Special Stockholder Meetings
The bylaws provide that a special meeting of stockholders may be called only by the chairman of the board of directors or secretary of Corcept at the request in writing of a majority of the board of directors.
Requirements for Advance Notification of Stockholder Nominations and Proposals
The bylaws sets forth advance notice procedures with respect to stockholder proposals and the nomination of candidates for election as directors, other than nominations made by or at the direction of the board of directors or a committee of the board of directors.
Composition of the Board of Directors; Election and Removal of Directors; Filling Vacancies
The size of the board of directors shall be fixed from time to time exclusively by the board of directors pursuant to a resolution adopted by a majority of the board of directors. In any uncontested elections of directors, a director nominee for the board of directors will be elected by the affirmative vote of a majority of the votes cast with respect to such director by the shares represented and entitled to vote at a meeting of the stockholders for the election of directors at which a quorum is present, voting together as a single class. An incumbent director who is nominated for an uncontested election and fails to receive a majority of the votes present and voting for such director’s reelection would be required to tender his or her resignation to the board of directors.
In a contested election, a plurality voting standard will apply to director elections. The directors are elected until the expiration of the term for which they are elected and until their respective successors are duly elected and qualified.
The directors may be removed only by the affirmative vote of at least a majority of the holders of our then-outstanding common stock. Furthermore, any vacancy on the board of directors, however occurring, including a vacancy resulting from an increase in the size of the board, may be filled only by a majority vote of the board of directors then in office, even if less than a quorum, or by the sole remaining director. This system of electing and removing directors and filling vacancies may tend to discourage a third party from making a tender offer or otherwise attempting to obtain control of Corcept, because it generally makes it more difficult for stockholders to replace a majority of the directors.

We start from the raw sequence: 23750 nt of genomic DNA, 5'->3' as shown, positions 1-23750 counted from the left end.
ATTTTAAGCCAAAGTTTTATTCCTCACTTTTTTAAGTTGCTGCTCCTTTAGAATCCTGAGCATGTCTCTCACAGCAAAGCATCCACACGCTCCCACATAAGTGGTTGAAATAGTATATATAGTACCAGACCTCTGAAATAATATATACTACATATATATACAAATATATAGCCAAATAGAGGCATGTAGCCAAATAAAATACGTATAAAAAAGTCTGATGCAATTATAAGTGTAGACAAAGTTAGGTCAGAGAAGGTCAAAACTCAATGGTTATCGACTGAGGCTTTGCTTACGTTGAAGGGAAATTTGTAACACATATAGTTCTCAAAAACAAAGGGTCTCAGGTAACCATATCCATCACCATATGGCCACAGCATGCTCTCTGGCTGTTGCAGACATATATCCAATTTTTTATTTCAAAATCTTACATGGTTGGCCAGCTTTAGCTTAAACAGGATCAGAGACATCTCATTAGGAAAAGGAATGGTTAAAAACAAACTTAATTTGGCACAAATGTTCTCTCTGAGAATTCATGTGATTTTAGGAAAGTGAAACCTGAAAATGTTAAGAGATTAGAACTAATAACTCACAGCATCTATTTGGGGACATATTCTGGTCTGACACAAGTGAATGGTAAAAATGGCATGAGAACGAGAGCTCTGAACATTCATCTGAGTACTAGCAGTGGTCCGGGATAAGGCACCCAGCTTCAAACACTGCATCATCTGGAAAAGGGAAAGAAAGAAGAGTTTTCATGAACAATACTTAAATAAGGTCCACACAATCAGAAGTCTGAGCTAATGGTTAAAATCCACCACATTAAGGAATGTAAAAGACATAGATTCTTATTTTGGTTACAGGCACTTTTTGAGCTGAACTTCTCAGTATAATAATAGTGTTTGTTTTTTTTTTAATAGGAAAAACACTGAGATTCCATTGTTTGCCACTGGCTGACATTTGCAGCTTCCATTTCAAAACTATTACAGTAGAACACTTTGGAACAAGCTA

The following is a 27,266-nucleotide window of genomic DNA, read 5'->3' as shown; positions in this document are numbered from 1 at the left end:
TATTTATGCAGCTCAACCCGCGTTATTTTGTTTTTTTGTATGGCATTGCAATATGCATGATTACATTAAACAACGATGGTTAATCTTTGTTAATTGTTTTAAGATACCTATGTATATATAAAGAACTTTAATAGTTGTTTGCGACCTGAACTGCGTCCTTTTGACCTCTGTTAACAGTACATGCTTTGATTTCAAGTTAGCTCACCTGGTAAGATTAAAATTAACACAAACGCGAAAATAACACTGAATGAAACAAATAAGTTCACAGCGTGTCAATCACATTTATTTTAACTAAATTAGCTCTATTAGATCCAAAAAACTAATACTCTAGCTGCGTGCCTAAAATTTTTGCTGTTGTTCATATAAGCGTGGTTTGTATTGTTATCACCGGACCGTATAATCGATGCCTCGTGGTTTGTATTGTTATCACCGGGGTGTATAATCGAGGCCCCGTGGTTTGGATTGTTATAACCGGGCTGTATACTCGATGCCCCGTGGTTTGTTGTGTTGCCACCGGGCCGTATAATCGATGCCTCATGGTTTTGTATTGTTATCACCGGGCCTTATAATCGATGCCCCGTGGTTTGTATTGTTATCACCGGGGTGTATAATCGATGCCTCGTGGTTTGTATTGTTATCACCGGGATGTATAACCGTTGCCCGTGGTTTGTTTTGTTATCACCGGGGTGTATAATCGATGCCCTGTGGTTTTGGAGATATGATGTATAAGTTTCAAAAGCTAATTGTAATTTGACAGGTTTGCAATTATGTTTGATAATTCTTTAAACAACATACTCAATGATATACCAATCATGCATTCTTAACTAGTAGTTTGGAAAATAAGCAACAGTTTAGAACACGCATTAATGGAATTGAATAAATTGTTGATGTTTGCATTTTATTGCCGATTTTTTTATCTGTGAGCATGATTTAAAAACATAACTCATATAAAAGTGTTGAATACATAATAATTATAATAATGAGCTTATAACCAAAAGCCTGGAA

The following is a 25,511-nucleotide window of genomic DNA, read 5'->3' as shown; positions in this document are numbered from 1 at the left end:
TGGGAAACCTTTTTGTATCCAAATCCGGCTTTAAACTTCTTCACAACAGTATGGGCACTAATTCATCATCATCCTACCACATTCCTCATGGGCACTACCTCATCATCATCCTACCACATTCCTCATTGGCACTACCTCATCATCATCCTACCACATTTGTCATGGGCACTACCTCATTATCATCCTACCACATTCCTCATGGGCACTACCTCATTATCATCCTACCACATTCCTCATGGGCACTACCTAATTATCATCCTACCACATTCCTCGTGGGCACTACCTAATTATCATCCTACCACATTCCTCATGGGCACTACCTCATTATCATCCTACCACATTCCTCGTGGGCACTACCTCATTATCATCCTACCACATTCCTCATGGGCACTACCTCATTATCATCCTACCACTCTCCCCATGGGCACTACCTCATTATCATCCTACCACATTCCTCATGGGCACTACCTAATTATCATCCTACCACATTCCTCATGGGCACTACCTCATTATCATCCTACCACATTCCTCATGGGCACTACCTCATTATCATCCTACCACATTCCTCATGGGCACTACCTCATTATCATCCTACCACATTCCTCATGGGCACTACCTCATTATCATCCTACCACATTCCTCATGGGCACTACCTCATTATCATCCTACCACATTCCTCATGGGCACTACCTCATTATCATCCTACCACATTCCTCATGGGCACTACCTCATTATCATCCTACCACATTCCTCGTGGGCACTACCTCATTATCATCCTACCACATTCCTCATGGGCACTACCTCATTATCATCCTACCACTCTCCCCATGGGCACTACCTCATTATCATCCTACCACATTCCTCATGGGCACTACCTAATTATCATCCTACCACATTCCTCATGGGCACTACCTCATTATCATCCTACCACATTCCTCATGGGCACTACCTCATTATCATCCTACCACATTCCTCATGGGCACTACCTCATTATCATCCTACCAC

Amendment of the Certificate of Incorporation and Bylaws
The amendment of any of the provisions in the certificate of incorporation requires approval by a stockholder vote by the holders of at least a majority of the voting power of the then outstanding voting stock. The bylaws may be amended by a majority of the board of directors or by the holders of at least sixty six and two thirds percent (66 2/3%) of the voting power of the then outstanding voting stock.
The provisions of the DGCL, the certificate of incorporation and bylaws could have the effect of discouraging others from attempting hostile takeovers and, as a consequence, they may also inhibit temporary fluctuations in the market price of our common stock that often result from actual or rumored hostile takeover attempts. These provisions may also have the effect of preventing changes in the management of Corcept. It is possible that these provisions could make it more difficult to accomplish transactions that stockholders may otherwise deem to be in their best interests.